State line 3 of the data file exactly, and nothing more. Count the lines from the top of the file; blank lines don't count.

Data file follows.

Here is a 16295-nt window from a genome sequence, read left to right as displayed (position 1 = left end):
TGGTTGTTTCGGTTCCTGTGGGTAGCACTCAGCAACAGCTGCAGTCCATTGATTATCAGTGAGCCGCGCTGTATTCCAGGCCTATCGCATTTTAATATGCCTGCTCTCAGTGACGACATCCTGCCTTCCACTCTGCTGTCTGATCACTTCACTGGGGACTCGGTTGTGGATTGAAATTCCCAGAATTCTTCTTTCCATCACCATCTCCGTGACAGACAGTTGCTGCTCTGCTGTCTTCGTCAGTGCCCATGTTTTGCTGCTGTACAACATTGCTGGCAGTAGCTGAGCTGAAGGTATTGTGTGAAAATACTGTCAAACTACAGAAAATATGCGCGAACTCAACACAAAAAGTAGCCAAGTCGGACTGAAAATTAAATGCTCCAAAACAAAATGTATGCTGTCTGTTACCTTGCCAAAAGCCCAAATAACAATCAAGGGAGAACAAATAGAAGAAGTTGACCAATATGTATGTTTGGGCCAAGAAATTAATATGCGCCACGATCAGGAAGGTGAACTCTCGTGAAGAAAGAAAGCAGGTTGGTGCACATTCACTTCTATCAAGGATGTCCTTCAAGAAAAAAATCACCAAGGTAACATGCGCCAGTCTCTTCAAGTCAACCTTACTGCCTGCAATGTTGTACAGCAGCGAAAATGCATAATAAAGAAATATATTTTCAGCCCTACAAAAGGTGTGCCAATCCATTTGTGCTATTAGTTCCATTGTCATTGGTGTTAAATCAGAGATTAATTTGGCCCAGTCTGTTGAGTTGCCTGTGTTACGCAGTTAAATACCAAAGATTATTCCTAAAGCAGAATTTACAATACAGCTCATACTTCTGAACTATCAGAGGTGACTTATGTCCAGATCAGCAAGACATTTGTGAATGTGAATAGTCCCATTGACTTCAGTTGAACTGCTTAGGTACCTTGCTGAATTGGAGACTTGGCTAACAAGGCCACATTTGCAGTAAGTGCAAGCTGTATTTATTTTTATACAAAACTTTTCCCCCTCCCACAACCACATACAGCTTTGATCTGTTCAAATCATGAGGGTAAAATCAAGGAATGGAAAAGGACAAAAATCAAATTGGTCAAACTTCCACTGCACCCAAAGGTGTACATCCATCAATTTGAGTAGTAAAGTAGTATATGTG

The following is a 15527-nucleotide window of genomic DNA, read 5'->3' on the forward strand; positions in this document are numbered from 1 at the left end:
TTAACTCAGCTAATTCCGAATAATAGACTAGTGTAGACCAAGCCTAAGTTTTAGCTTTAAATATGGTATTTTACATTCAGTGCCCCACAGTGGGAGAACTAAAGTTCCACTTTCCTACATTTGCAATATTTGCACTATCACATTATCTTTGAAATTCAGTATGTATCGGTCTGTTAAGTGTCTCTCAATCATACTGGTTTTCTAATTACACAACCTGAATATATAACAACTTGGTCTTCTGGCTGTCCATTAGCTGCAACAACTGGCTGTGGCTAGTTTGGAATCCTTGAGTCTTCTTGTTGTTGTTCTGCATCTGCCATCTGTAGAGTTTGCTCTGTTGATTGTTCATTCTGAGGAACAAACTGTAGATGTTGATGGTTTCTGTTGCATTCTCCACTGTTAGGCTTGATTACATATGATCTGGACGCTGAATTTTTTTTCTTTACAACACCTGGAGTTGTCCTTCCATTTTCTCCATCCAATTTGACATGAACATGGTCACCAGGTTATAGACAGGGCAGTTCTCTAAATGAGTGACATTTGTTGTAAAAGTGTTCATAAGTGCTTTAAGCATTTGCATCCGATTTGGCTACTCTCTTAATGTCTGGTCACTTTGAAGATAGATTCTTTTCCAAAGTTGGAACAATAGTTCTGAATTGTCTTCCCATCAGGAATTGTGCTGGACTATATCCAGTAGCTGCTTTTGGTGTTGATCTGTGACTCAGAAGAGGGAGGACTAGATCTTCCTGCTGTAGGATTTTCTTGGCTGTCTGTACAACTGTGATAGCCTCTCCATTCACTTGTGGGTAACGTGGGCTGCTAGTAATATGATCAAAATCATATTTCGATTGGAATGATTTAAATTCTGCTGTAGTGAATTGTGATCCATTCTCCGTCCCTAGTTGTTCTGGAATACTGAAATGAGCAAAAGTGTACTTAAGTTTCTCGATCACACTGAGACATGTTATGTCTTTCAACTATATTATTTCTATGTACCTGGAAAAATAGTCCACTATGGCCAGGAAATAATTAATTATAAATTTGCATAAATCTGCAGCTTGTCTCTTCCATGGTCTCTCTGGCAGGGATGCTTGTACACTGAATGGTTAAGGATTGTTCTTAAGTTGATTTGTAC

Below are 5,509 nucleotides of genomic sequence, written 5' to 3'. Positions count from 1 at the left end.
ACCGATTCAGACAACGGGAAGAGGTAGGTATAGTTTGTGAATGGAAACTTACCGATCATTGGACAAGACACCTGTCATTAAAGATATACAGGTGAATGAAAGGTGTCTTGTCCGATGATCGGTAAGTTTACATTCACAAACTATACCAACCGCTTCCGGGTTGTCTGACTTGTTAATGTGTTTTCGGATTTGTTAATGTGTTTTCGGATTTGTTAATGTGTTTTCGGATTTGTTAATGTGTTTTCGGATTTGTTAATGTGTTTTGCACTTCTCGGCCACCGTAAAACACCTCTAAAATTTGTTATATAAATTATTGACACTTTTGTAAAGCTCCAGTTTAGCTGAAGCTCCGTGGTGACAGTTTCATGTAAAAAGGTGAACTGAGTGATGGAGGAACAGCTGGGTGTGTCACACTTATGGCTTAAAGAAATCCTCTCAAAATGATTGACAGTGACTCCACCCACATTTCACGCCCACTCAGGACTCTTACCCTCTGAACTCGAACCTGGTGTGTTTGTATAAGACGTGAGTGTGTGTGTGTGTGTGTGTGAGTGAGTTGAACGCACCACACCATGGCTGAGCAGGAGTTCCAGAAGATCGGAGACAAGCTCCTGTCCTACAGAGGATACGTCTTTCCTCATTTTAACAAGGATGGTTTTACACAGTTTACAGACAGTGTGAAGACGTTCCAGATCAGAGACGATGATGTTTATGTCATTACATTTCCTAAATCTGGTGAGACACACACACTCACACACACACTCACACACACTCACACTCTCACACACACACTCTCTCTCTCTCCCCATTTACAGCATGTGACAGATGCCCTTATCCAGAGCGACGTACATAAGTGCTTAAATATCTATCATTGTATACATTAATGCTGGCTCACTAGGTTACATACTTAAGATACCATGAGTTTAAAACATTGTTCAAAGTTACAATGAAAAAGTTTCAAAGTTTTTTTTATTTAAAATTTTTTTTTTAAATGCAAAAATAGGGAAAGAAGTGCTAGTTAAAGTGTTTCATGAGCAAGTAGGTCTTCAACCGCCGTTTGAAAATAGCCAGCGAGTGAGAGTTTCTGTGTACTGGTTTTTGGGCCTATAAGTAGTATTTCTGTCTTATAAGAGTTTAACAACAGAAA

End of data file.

The following is a 15527-nucleotide window of genomic DNA, read 5'->3' on the forward strand; positions in this document are numbered from 1 at the left end: